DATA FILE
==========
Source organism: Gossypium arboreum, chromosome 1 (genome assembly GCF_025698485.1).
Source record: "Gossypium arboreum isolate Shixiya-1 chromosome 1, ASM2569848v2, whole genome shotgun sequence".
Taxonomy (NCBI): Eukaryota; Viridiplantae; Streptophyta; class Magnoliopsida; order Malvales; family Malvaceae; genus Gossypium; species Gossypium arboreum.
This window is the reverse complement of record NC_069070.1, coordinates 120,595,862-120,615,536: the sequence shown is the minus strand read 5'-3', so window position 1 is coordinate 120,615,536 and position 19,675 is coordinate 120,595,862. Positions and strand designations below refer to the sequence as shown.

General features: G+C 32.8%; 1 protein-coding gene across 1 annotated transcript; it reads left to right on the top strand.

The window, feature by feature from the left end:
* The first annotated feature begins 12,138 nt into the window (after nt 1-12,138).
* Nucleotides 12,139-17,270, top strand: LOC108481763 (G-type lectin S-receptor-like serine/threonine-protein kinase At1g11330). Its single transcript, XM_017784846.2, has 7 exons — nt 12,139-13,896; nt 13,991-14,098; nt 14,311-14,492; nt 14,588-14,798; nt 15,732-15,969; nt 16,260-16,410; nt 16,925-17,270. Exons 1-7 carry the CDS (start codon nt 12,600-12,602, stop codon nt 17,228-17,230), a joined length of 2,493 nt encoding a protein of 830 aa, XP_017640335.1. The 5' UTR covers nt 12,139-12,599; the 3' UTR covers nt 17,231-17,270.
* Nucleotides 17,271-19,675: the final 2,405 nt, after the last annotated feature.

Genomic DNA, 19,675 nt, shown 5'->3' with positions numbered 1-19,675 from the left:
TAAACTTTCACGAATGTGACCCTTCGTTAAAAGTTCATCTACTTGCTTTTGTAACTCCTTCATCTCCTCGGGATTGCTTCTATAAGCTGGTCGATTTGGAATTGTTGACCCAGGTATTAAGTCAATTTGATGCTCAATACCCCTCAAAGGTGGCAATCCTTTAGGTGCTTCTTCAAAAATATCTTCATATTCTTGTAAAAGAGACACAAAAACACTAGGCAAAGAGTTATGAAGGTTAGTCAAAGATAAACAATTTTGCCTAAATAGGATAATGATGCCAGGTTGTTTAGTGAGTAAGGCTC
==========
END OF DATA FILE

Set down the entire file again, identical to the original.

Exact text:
Source organism: Gossypium arboreum, chromosome 1 (genome assembly GCF_025698485.1).
Source record: "Gossypium arboreum isolate Shixiya-1 chromosome 1, ASM2569848v2, whole genome shotgun sequence".
Taxonomy (NCBI): Eukaryota; Viridiplantae; Streptophyta; class Magnoliopsida; order Malvales; family Malvaceae; genus Gossypium; species Gossypium arboreum.
This window is the reverse complement of record NC_069070.1, coordinates 120,595,862-120,615,536: the sequence shown is the minus strand read 5'-3', so window position 1 is coordinate 120,615,536 and position 19,675 is coordinate 120,595,862. Positions and strand designations below refer to the sequence as shown.

General features: G+C 32.8%; 1 protein-coding gene across 1 annotated transcript; it reads left to right on the top strand.

The window, feature by feature from the left end:
* The first annotated feature begins 12,138 nt into the window (after nt 1-12,138).
* Nucleotides 12,139-17,270, top strand: LOC108481763 (G-type lectin S-receptor-like serine/threonine-protein kinase At1g11330). Its single transcript, XM_017784846.2, has 7 exons — nt 12,139-13,896; nt 13,991-14,098; nt 14,311-14,492; nt 14,588-14,798; nt 15,732-15,969; nt 16,260-16,410; nt 16,925-17,270. Exons 1-7 carry the CDS (start codon nt 12,600-12,602, stop codon nt 17,228-17,230), a joined length of 2,493 nt encoding a protein of 830 aa, XP_017640335.1. The 5' UTR covers nt 12,139-12,599; the 3' UTR covers nt 17,231-17,270.
* Nucleotides 17,271-19,675: the final 2,405 nt, after the last annotated feature.

Genomic DNA, 19,675 nt, shown 5'->3' with positions numbered 1-19,675 from the left:
TAAACTTTCACGAATGTGACCCTTCGTTAAAAGTTCATCTACTTGCTTTTGTAACTCCTTCATCTCCTCGGGATTGCTTCTATAAGCTGGTCGATTTGGAATTGTTGACCCAGGTATTAAGTCAATTTGATGCTCAATACCCCTCAAAGGTGGCAATCCTTTAGGTGCTTCTTCAAAAATATCTTCATATTCTTGTAAAAGAGACACAAAAACACTAGGCAAAGAGTTATGAAGGTTAGTCAAAGATAAACAATTTTGCCTAAATAGGATAATGATGCCAGGTTGTTTAGTGAGTAAGGCTC